'Pitch Perfect 2' soars past 'Mad Max' at the box office

'Pitch' bested the action movie 'Mad Max: Fury Road' at the box office this weekend and also grossed more over the weekend than the original film grossed domestically in its entire run.

Richard Cartwright/Universal Pictures/AP
'Pitch Perfect 2' stars Anna Kendrick.

The ladies of "Pitch Perfect 2" hit all the right notes opening weekend, amassing a $70.3 million debut, according to Rentrak estimates Sunday.

The Elizabeth Banks-directed sequel to the 2012 sleeper hit and video-on-demand phenomenon cost Universal Pictures only $29 million to produce and was expected to open in the $50 million range. The first film, for comparison, grossed only $65 million domestically across its entire run.

"It's aca-awesome," said Universal Pictures' President of Domestic Distribution Nick Carpou, using one of the catchphrases of the film about a cappella singing. "We knew that the film would be a success, but there's something that happens when movies grow in their success beyond a range that's easily predictable. When that happens, the sky's the limit."

Audiences for the musical comedy starring Anna Kendrick and Rebel Wilson were 75 percent female and 62 percent under the age of 25, according to Universal.

Carpou attributed some of the massive success to savvy positioning and the widespread appeal of the popular music and the charismatic, diverse cast. He noted that ads during the NBA playoffs and a Super Bowl spot helped to grow the film's audience base.

George Miller's critically acclaimed "Mad Max: Fury Road" landed a distant second in its debut weekend with a solid and expected $44.4 million from 3,702 locations. The high-octane, post-apocalyptic film cost a reported $150 million to make and stars Charlize Theron and Tom Hardy.

Although it cost significantly more than "Pitch Perfect 2" to produce and didn't come close to matching its opening, "Mad Max: Fury Road" still had a promising and successful first weekend in theaters – especially considering the fact that it is R-rated.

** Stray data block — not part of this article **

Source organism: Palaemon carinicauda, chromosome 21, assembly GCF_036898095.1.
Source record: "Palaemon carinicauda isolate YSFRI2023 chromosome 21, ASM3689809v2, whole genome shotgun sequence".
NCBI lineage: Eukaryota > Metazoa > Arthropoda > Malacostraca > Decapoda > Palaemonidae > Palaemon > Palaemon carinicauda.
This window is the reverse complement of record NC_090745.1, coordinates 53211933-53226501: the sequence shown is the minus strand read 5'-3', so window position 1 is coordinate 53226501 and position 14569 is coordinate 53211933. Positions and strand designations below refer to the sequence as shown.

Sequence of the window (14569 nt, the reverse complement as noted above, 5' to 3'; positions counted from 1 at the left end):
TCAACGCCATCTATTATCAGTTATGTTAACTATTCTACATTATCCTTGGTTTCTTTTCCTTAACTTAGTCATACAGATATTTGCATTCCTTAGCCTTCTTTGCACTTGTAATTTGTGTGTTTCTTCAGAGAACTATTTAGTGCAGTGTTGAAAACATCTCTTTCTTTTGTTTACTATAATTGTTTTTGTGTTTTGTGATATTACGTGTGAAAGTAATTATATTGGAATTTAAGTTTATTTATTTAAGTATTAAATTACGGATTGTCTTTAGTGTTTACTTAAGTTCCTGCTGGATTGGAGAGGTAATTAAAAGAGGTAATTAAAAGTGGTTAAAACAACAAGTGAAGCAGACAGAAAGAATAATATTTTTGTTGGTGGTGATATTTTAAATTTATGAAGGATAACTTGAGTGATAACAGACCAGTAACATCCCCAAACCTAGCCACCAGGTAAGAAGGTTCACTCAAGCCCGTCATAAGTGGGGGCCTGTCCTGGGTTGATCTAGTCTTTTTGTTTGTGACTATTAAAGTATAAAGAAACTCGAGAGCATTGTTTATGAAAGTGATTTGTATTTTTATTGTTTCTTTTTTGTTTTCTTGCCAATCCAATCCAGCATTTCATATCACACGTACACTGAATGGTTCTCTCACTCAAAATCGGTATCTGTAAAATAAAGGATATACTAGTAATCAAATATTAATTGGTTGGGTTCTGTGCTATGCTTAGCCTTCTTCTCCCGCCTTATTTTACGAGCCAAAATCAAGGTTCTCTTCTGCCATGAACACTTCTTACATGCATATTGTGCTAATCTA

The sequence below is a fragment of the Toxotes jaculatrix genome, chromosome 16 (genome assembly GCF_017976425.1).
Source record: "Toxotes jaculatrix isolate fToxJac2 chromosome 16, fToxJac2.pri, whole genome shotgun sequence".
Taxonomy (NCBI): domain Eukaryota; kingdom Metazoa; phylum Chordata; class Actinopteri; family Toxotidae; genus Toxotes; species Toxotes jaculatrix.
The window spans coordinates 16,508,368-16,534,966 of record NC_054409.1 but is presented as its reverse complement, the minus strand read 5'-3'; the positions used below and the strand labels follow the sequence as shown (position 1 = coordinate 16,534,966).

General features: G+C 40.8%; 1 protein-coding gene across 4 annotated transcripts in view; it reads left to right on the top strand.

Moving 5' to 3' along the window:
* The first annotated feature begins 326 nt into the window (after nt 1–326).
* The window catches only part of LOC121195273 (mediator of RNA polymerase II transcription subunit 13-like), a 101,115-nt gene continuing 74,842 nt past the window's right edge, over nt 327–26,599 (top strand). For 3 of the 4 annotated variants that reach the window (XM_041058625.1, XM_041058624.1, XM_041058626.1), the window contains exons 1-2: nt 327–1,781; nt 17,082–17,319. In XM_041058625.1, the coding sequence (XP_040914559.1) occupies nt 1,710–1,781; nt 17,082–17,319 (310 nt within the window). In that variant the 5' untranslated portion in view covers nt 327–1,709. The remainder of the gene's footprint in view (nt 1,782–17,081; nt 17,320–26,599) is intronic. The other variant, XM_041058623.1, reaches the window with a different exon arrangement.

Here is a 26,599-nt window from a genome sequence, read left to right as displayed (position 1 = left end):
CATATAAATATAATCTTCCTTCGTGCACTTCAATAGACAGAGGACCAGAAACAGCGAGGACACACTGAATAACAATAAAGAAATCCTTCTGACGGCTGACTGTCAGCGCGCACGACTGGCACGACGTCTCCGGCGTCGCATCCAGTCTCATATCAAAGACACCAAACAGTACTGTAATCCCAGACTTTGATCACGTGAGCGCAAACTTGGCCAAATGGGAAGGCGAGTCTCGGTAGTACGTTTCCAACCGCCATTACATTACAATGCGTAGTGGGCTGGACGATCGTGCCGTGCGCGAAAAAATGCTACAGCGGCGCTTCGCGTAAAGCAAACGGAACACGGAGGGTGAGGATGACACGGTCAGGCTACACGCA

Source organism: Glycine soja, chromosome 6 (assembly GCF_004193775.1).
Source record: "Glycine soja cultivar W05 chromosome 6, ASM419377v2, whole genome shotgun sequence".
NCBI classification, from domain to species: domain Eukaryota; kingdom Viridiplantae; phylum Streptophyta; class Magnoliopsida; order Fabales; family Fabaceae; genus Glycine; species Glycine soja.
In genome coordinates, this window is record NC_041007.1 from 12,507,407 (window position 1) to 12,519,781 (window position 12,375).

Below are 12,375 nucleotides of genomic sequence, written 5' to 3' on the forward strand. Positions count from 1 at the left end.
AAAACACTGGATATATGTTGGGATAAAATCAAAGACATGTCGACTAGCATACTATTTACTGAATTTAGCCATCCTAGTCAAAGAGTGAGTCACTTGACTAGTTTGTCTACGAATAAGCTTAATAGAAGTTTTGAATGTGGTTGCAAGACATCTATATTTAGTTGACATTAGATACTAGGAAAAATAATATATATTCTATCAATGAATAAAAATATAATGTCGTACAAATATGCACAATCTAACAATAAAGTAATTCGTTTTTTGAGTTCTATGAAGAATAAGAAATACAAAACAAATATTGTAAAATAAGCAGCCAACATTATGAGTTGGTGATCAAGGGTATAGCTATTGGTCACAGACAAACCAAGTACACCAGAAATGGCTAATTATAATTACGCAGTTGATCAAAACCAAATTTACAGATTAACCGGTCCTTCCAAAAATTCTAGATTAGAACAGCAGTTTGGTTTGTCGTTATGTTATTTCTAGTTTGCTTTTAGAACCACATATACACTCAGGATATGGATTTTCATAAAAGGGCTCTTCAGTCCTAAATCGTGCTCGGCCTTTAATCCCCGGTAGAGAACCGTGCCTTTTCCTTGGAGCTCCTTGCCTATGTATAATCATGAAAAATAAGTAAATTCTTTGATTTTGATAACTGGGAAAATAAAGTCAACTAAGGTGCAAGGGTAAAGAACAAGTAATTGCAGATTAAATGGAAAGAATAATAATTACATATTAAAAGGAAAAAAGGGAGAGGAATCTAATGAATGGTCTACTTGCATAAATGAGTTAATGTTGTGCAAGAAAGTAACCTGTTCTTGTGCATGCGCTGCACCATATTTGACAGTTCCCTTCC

"We're very excited about the opening," Warner Bros. President of Domestic Distribution Dan Fellman said. "We're going to have some long legs and some great success on this movie."

The film, which also played in IMAX and 3D, is one of the best-reviewed in the studio's history. Fellman said that many of the showings ended with applause, only adding to the hope that word of mouth will contribute to a lengthy and successful run.

Audiences for the film were 70 percent male and 46 percent under the age of 35, according to Warner Bros.

For Rentrak's Senior Media Analyst Paul Dergarabedian, the weekend is an undisputed success for both studios.

"Mad Max: Fury Road" also made $65 million internationally, bringing its worldwide total to $109.4 million.

"Each film absolutely found its target audience," Dergarabedian said. "They were running on parallel tracks, and both exceeded expectations by not cannibalizing each other. It was the perfect release strategy for two very different, high-profile films ... it really paid off handsomely."

Holdovers "Avengers: Age of Ultron," ''Hot Pursuit," and "Furious 7" claimed the rest of the spots in the top five.

After opening in China six days ago, the "Avengers" sequel brought in $185 million internationally in its fourth weekend. The film has now grossed $1.1 billion globally.

You've read  of  free articles. Subscribe to continue.

Dear Reader,

About a year ago, I happened upon this statement about the Monitor in the Harvard Business Review – under the charming heading of “do things that don’t interest you”:

“Many things that end up” being meaningful, writes social scientist Joseph Grenny, “have come from conference workshops, articles, or online videos that began as a chore and ended with an insight. My work in Kenya, for example, was heavily influenced by a Christian Science Monitor article I had forced myself to read 10 years earlier. Sometimes, we call things ‘boring’ simply because they lie outside the box we are currently in.”

If you were to come up with a punchline to a joke about the Monitor, that would probably be it. We’re seen as being global, fair, insightful, and perhaps a bit too earnest. We’re the bran muffin of journalism.

But you know what? We change lives. And I’m going to argue that we change lives precisely because we force open that too-small box that most human beings think they live in.

The Monitor is a peculiar little publication that’s hard for the world to figure out. We’re run by a church, but we’re not only for church members and we’re not about converting people. We’re known as being fair even as the world becomes as polarized as at any time since the newspaper’s founding in 1908.

We have a mission beyond circulation, we want to bridge divides. We’re about kicking down the door of thought everywhere and saying, “You are bigger and more capable than you realize. And we can prove it.”

If you’re looking for bran muffin journalism, you can subscribe to the Monitor for $15. You’ll get the Monitor Weekly magazine, the Monitor Daily email, and unlimited access to CSMonitor.com.